|Name in Saurian|| Ridjadaim (Rj)|
|Systematic name|| Unseptunium (Usu)|
|Location on the periodic table|
|Above element||Jointium (117J)|
|Previous element||Helmholtzium (170Hm)|
|Next element||Ramsium (172Rs)|
|Family||Fluorine family (Halogens)|
|Atomic mass||502.1715 u, 833.8753 yg|
|Atomic radius||136 pm, 1.36 Å|
|Van der Waals radius||206 pm, 2.06 Å|
|Nucleons||498 (171 p+, 327 n0)|
|Nuclear radius||9.47 fm|
|Electron configuration|| [Gb] 8p3 9s2 9p2|
2, 8, 18, 32, 50, 32, 18, 7, 4
|Oxidation states|| −1, +1, +3, +5, +7|
(weakly acidic oxide)
|First ionization energy||987.2 kJ/mol, 10.231 eV|
|Electron affinity||290.0 kJ/mol, 3.006 eV|
|Covalent radius||121 pm, 1.21 Å|
|Molar mass||502.172 g/mol|
|Molar volume||31.331 cm3/mol|
|Atomic number density|| 1.20 × 1021 g−1|
1.92 × 1022 cm−3
|Average atomic separation||373 pm, 3.73 Å|
|Speed of sound||4749 m/s|
|Crystal structure||Base centered orthorhombic|
|Melting point|| 579.36 K, 1042.86°R|
|Boiling point|| 755.86 K, 1360.56°R|
|Liquid range||176.50 K, 317.70°R|
|Triple point|| 579.35 K, 1042.82°R|
@ 6.1244 kPa, 45.937 torr
|Critical point|| 1166.66 K, 2099.99°R|
@ 26.3621 MPa, 260.175 atm
|Heat of fusion||19.037 kJ/mol|
|Heat of vaporization||60.528 kJ/mol|
|Heat capacity|| 0.03775 J/(g•K), 0.06795 J/(g•°R)|
18.957 J/(mol•K), 34.122 J/(mol•°R)
|Universe (by mass)|| Relative: 1.42 × 10−50|
Absolute: 476 kg
Bunsenium is the fabricated name of a hypothetical element with the symbol Bs and atomic number 171. Bunsenium was named in honor of Robert Bunsen (1811–1899), a pioneer in photochemistry who studied the emission spectra of heated substances. This element is known in the scientific literature as unseptunium (Usu), dvi-astatine, or simply element 171. Bunsenium is the heaviest halogen and is the fifth member of the kirchoffide series, placing this element at 9p5 coordinate on the periodic table.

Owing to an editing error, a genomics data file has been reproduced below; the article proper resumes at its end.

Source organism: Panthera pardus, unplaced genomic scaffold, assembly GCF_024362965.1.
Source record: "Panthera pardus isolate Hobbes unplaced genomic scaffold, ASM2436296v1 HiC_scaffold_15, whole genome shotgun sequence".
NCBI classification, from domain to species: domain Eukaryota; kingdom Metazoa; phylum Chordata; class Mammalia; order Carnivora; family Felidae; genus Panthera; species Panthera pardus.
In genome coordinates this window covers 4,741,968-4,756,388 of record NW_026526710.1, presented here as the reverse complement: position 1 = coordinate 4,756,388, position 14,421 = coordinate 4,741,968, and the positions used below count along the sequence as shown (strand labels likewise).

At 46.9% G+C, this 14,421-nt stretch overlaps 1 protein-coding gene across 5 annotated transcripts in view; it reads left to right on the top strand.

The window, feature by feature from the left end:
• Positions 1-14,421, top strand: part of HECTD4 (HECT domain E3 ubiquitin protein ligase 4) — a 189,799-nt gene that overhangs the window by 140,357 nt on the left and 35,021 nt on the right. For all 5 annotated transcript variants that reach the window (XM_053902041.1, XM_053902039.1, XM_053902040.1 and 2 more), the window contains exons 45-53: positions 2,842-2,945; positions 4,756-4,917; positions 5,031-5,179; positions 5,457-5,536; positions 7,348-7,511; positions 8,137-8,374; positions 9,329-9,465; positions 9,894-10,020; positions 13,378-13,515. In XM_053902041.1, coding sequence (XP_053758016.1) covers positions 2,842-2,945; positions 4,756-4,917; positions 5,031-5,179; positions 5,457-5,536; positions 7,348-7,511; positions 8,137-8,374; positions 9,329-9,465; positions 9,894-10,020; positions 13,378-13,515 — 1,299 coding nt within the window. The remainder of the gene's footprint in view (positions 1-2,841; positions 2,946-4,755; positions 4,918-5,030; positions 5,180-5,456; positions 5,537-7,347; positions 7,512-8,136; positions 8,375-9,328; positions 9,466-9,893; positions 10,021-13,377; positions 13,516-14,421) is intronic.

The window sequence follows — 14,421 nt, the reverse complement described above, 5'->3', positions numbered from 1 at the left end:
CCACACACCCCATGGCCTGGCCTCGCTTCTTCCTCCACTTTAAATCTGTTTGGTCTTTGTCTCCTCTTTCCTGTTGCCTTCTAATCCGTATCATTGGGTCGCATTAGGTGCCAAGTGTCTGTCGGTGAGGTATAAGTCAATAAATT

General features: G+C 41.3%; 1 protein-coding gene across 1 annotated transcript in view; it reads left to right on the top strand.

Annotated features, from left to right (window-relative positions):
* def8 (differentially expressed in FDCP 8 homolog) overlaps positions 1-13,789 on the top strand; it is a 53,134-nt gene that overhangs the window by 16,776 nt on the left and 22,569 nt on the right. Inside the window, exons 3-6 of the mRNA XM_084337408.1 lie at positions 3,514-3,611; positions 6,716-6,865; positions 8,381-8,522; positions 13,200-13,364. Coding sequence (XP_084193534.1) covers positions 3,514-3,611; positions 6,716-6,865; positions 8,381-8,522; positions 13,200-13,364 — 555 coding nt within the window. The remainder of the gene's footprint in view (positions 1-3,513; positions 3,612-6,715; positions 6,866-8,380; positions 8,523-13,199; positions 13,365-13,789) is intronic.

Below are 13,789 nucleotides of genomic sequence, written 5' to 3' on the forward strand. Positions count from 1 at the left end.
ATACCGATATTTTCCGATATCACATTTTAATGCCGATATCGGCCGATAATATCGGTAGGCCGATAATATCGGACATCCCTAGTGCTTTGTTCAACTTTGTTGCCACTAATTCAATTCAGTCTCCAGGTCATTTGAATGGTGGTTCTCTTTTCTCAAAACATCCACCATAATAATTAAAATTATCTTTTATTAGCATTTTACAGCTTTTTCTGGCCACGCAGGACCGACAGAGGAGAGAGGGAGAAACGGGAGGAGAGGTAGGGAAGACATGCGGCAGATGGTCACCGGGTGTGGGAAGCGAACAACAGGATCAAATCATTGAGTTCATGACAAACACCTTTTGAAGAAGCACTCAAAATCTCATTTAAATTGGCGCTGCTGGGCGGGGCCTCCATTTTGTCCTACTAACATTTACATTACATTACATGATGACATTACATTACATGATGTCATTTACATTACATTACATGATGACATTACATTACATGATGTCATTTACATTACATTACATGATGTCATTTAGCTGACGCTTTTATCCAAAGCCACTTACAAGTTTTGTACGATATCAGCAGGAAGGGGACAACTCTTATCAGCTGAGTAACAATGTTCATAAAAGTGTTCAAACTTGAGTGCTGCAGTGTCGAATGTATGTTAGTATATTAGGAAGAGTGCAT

At ordinary conditions, bunsenium is a dark gray metallic halogen. It is a good conductor of heat but electrical conduction is like a semiconductor. Bunsenium is the densest halogen at 16 g/cm3, twice as dense as iron. The molar volume is 31.3 cm3/mol, similar to astatine, a halogen three rows (two elements) above bunsenium. In ordinary conditions, atoms arrange to form orthorhombic crystals with average atomic separation of 373 pm. It is diamagnetic, meaning it can create its own magnetic field in the presence of externally applied field.
Like other halogens, its liquid range is narrow, between 583°F and 901°F, a bit wider than liquid range of water but with liquid ratio slightly less than water. With increase in temperature, it first becomes a liquid and then a gas. It requires 19 kJ of energy to turn from solid to liquid and requires 60½ kJ of energy to turn from liquid to gas. It takes 68 mJ of energy to heat one gram of bunsenium by 1°F.
Bunsenium's atom is comprised of 669 subatomic particles, including 498 nucleons that make up the nucleus whose ratio is 1.91. This corresponds that there are nearly twice as many neutrons as protons. Heavier elements tend to have more neutrons relative to protons because of the increasing nuclear charge due to positively charged protons.
Surrounding the nucleus, there are 171 electrons in nine shells, but electrons are adding into the eighth shell. One of the orbitals in the eighth shell, 8p, needs one more electron to complete the orbital even though the first electron was added roughly 50 elements ago at lavoisium. However, the 8p orbital was split into 8p1/2 and 8p3/2, the former split orbital was completed 44 elements ago at planckium, while the first electron was added to 8p3/2 just two elements ago at joulium.